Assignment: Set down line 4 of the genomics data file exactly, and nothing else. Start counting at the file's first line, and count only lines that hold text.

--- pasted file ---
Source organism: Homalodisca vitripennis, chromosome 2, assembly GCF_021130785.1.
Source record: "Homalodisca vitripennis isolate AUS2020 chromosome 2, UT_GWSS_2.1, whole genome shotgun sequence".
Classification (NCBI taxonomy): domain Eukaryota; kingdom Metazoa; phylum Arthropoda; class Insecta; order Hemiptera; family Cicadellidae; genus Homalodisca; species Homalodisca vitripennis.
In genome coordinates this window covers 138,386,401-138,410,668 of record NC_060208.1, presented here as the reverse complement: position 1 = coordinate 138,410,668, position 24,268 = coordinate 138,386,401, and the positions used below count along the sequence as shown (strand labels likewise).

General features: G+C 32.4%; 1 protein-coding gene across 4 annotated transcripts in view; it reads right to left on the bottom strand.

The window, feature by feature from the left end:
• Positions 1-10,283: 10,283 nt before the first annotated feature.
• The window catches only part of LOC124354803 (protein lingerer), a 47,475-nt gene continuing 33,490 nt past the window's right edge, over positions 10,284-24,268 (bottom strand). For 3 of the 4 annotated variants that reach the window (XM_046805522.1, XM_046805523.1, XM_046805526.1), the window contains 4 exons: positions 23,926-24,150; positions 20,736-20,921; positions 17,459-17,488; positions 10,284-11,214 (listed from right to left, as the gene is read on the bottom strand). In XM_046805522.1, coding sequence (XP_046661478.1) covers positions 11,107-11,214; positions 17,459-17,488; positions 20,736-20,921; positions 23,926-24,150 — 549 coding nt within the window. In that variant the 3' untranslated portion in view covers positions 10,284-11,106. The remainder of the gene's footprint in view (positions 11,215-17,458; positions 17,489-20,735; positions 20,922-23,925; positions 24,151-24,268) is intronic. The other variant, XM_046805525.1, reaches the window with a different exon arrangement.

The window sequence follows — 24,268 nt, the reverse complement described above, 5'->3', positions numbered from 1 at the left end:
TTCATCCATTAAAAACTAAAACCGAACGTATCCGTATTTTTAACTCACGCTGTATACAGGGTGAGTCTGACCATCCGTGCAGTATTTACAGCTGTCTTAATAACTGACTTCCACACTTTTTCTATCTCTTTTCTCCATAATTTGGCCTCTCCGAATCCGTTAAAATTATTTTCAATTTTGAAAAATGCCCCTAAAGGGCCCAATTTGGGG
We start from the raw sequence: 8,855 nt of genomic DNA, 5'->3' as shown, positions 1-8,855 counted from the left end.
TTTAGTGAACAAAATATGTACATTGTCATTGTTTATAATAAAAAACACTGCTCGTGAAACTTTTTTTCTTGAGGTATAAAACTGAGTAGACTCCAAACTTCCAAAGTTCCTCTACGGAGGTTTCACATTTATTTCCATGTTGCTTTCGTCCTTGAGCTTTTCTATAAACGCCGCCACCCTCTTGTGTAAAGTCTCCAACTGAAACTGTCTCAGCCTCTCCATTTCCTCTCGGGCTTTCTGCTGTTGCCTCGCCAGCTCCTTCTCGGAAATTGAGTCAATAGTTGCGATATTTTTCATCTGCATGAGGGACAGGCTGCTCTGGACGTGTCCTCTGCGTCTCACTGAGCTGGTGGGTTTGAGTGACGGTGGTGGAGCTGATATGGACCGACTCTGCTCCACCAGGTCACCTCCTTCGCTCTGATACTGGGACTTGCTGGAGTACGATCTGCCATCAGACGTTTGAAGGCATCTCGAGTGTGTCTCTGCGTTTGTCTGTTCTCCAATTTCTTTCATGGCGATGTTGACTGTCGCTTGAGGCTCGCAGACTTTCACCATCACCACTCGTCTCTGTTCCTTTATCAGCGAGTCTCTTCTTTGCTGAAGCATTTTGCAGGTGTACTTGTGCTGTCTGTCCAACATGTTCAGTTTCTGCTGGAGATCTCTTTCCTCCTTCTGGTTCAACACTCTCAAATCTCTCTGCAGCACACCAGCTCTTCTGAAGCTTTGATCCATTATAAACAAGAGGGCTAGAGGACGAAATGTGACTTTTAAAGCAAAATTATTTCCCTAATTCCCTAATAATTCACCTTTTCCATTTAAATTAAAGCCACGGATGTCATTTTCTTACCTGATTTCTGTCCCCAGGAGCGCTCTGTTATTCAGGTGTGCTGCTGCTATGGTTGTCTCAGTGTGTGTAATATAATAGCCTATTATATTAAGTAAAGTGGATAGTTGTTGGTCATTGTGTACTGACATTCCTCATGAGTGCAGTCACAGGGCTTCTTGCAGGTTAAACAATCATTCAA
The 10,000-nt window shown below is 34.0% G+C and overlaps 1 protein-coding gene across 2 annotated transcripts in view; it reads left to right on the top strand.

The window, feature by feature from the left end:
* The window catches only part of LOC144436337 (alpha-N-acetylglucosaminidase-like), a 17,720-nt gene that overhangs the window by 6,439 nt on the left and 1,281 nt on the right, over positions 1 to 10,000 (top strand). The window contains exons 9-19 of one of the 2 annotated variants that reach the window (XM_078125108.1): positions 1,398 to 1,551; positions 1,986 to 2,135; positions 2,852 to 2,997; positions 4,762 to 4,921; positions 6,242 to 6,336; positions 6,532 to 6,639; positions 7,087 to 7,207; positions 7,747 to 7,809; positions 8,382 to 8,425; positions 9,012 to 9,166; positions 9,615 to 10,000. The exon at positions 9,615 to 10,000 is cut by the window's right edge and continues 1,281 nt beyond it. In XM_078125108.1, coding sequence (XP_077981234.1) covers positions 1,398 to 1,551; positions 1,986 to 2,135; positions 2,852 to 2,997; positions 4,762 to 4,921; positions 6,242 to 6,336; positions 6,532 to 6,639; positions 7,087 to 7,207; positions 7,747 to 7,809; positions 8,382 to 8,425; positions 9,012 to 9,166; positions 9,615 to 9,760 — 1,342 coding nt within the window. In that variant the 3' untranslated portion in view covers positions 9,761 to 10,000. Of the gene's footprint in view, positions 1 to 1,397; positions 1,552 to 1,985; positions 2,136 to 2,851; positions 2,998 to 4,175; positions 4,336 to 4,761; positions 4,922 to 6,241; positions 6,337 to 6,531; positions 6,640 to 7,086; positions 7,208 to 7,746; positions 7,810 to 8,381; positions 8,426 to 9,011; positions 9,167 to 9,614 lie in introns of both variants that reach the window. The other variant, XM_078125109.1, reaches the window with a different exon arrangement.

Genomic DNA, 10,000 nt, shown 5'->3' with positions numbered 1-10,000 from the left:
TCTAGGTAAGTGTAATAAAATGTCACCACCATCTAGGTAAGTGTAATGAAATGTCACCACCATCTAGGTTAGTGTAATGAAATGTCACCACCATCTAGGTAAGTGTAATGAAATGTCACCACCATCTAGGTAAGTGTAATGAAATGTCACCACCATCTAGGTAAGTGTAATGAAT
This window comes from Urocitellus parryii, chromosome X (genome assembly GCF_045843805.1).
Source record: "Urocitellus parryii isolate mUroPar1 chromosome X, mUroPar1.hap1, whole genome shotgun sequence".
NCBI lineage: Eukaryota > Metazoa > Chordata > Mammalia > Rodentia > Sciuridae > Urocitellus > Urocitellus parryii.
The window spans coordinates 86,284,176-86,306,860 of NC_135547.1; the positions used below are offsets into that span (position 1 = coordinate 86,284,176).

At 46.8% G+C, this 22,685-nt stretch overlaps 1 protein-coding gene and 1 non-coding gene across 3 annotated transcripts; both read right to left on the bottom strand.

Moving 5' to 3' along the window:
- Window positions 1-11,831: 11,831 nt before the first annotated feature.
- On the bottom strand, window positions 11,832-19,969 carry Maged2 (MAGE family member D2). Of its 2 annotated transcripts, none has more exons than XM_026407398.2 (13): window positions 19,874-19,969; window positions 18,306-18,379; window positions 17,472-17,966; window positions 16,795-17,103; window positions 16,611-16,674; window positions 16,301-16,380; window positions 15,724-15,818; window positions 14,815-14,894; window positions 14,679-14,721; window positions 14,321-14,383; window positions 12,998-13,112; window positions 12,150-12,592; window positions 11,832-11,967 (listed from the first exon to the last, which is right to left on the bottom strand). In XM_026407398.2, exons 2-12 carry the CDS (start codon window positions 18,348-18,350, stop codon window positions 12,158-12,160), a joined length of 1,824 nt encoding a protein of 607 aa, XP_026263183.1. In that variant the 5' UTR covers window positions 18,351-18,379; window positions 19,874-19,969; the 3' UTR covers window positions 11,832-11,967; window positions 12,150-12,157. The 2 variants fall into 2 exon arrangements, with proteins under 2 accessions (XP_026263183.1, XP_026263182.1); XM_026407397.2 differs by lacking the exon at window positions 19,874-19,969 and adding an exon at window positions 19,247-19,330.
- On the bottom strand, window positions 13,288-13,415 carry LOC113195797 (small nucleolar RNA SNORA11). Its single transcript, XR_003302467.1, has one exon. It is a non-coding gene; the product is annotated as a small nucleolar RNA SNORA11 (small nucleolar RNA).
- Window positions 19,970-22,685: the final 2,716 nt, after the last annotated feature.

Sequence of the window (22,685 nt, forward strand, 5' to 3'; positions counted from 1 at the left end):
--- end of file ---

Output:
In genome coordinates this window covers 138,386,401-138,410,668 of record NC_060208.1, presented here as the reverse complement: position 1 = coordinate 138,410,668, position 24,268 = coordinate 138,386,401, and the positions used below count along the sequence as shown (strand labels likewise).